In early 2022, I was just a year into Model 3 ownership when we were hit by a driver running a red light. The car did its job, applying extra emergency braking and saving several angles of video evidence. Luckily, after heading to the local ER for an assessment, all the humans ended up being fine – but the car was a total loss.
With an opportunity to purchase another vehicle, I opted to shop for a Model Y. Interestingly, the Model Y was my original Tesla preference, but when I was first looking, they were at the beginning of their production run and I wasn’t impressed with the build quality on my test drive. That’s why we ended up with a tried-and-true Model 3 instead.
With Model Y delivery dates four to six months out, I was in a bit of a conundrum. Tesla informed me that cars are added to inventory every day for various reasons, including when people don’t pick up their preconfigured vehicle within the allotted three-day window. So, for about a week, I called Tesla to see whether a Model Y had popped into inventory. On one such call, I learned a Model Y Performance was available about three hours away from me in Stockton, California. I had picked up an old BMW from a friend to tide me over, so I was able to head out to Stockton to trade in the Bimmer toward my new Model Y.
I’m happy to report that the Model Y was an excellent upgrade for me and my household – for various reasons.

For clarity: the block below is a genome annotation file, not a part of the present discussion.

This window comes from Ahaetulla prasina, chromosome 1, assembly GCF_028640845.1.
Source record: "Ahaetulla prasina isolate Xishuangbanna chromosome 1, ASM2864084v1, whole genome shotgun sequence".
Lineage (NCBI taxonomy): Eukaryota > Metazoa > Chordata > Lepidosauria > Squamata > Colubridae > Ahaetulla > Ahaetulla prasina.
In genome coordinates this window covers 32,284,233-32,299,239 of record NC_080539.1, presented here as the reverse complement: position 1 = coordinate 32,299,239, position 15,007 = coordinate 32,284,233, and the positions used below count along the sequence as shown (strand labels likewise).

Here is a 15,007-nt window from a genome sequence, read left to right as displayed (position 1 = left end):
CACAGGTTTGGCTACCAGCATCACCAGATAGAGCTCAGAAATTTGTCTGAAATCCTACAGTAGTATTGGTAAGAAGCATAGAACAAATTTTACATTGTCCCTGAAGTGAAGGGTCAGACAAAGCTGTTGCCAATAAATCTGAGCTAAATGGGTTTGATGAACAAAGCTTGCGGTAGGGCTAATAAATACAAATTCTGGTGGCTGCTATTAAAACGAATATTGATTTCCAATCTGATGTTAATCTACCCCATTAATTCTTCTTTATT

First, the extra cargo space turns the Model 3 concept into a utilitarian vehicle that can be used in far more situations. Although the Model Y is just about two inches longer than the Model 3, it is 1.6 inches wider, and 1.3 inches higher off the ground. Inside, the Model Y has just about an inch more headroom, but 5 inches more legroom for the rear seats. In terms of cargo, though, the five-seat Model Y has a ton more: 34.3-cubic-feet volume vs. 22.9-cubic-feet. The same is not true of the seven-seat model.
What this means is I can fit a collapsed e-Bike and an intact road bike in the back of my Model Y, seats down, with room for luggage in the larger under-floor compartments and the front trunk (also known as the “frunk“).
The next upgrade came in the form of ride height and comfort. I guess I’m getting old, because the seating position of sedans has been causing me back pain that they never seemed to in the past. Despite the Model Y using the same seats as the Model 3, they are mounted several inches higher off the floor, creating a more upright seating position. I went from being able to drive just an hour before back pain would kick in, to driving three or more hours without any discomfort – just from being more upright. The downside to the ride height is that you feel more like you’re riding “on” the car instead of “in” the car, but that’s a tradeoff I’m more than happy to make.
Aside from that, I’ve been enjoying the upgraded Ryzen infotainment chip in the Model Y, which spruced up the responsiveness of the touch screen and navigation. The extra power moving from a Long Range Model 3 to a Model Y Performance is noticeable. While the extra cabin volume of the Model Y causes slightly more road noise than the Model 3, I can’t say it’s much of a bother.
I suspect these family-friendly features of the Model Y – space, ride height, ease of use – are what has launched it into the top-selling spot among Tesla vehicles. Make sure to try out both the 3 and the Y if you’re in the market for a new Tesla!